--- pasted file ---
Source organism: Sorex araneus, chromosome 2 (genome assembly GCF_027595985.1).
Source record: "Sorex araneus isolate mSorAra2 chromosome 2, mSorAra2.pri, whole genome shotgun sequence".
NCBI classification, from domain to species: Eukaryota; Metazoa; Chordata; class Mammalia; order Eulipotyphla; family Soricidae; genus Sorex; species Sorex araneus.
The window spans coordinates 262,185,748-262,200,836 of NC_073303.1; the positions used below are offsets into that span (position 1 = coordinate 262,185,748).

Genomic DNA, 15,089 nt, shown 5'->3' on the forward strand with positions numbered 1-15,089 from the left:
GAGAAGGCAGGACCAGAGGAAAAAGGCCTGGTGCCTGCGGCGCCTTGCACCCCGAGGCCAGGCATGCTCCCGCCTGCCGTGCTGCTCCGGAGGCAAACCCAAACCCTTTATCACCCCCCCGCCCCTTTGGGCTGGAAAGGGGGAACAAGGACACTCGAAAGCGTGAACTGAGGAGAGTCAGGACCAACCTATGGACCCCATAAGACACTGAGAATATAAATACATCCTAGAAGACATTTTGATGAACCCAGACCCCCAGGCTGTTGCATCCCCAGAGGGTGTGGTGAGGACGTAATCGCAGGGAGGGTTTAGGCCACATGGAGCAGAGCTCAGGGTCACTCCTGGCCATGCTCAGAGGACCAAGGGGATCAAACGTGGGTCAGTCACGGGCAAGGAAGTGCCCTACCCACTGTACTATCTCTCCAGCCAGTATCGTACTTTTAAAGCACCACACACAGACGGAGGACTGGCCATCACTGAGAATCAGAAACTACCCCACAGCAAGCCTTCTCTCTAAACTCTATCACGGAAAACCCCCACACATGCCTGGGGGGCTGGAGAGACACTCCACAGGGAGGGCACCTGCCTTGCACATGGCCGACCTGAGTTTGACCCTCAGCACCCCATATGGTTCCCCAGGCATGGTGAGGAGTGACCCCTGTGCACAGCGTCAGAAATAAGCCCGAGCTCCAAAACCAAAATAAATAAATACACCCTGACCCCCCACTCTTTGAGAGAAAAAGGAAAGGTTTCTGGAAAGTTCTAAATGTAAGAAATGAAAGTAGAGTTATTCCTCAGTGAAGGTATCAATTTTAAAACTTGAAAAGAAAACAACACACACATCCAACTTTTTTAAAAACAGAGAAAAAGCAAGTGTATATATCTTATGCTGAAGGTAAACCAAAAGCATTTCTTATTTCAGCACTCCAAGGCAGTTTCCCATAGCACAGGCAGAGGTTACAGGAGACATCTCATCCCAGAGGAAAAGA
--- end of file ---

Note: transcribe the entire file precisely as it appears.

Source organism: Sorex araneus, chromosome 2 (genome assembly GCF_027595985.1).
Source record: "Sorex araneus isolate mSorAra2 chromosome 2, mSorAra2.pri, whole genome shotgun sequence".
NCBI classification, from domain to species: Eukaryota; Metazoa; Chordata; class Mammalia; order Eulipotyphla; family Soricidae; genus Sorex; species Sorex araneus.
The window spans coordinates 262,185,748-262,200,836 of NC_073303.1; the positions used below are offsets into that span (position 1 = coordinate 262,185,748).

Genomic DNA, 15,089 nt, shown 5'->3' on the forward strand with positions numbered 1-15,089 from the left:
GAGAAGGCAGGACCAGAGGAAAAAGGCCTGGTGCCTGCGGCGCCTTGCACCCCGAGGCCAGGCATGCTCCCGCCTGCCGTGCTGCTCCGGAGGCAAACCCAAACCCTTTATCACCCCCCCGCCCCTTTGGGCTGGAAAGGGGGAACAAGGACACTCGAAAGCGTGAACTGAGGAGAGTCAGGACCAACCTATGGACCCCATAAGACACTGAGAATATAAATACATCCTAGAAGACATTTTGATGAACCCAGACCCCCAGGCTGTTGCATCCCCAGAGGGTGTGGTGAGGACGTAATCGCAGGGAGGGTTTAGGCCACATGGAGCAGAGCTCAGGGTCACTCCTGGCCATGCTCAGAGGACCAAGGGGATCAAACGTGGGTCAGTCACGGGCAAGGAAGTGCCCTACCCACTGTACTATCTCTCCAGCCAGTATCGTACTTTTAAAGCACCACACACAGACGGAGGACTGGCCATCACTGAGAATCAGAAACTACCCCACAGCAAGCCTTCTCTCTAAACTCTATCACGGAAAACCCCCACACATGCCTGGGGGGCTGGAGAGACACTCCACAGGGAGGGCACCTGCCTTGCACATGGCCGACCTGAGTTTGACCCTCAGCACCCCATATGGTTCCCCAGGCATGGTGAGGAGTGACCCCTGTGCACAGCGTCAGAAATAAGCCCGAGCTCCAAAACCAAAATAAATAAATACACCCTGACCCCCCACTCTTTGAGAGAAAAAGGAAAGGTTTCTGGAAAGTTCTAAATGTAAGAAATGAAAGTAGAGTTATTCCTCAGTGAAGGTATCAATTTTAAAACTTGAAAAGAAAACAACACACACATCCAACTTTTTTAAAAACAGAGAAAAAGCAAGTGTATATATCTTATGCTGAAGGTAAACCAAAAGCATTTCTTATTTCAGCACTCCAAGGCAGTTTCCCATAGCACAGGCAGAGGTTACAGGAGACATCTCATCCCAGAGGAAAAGA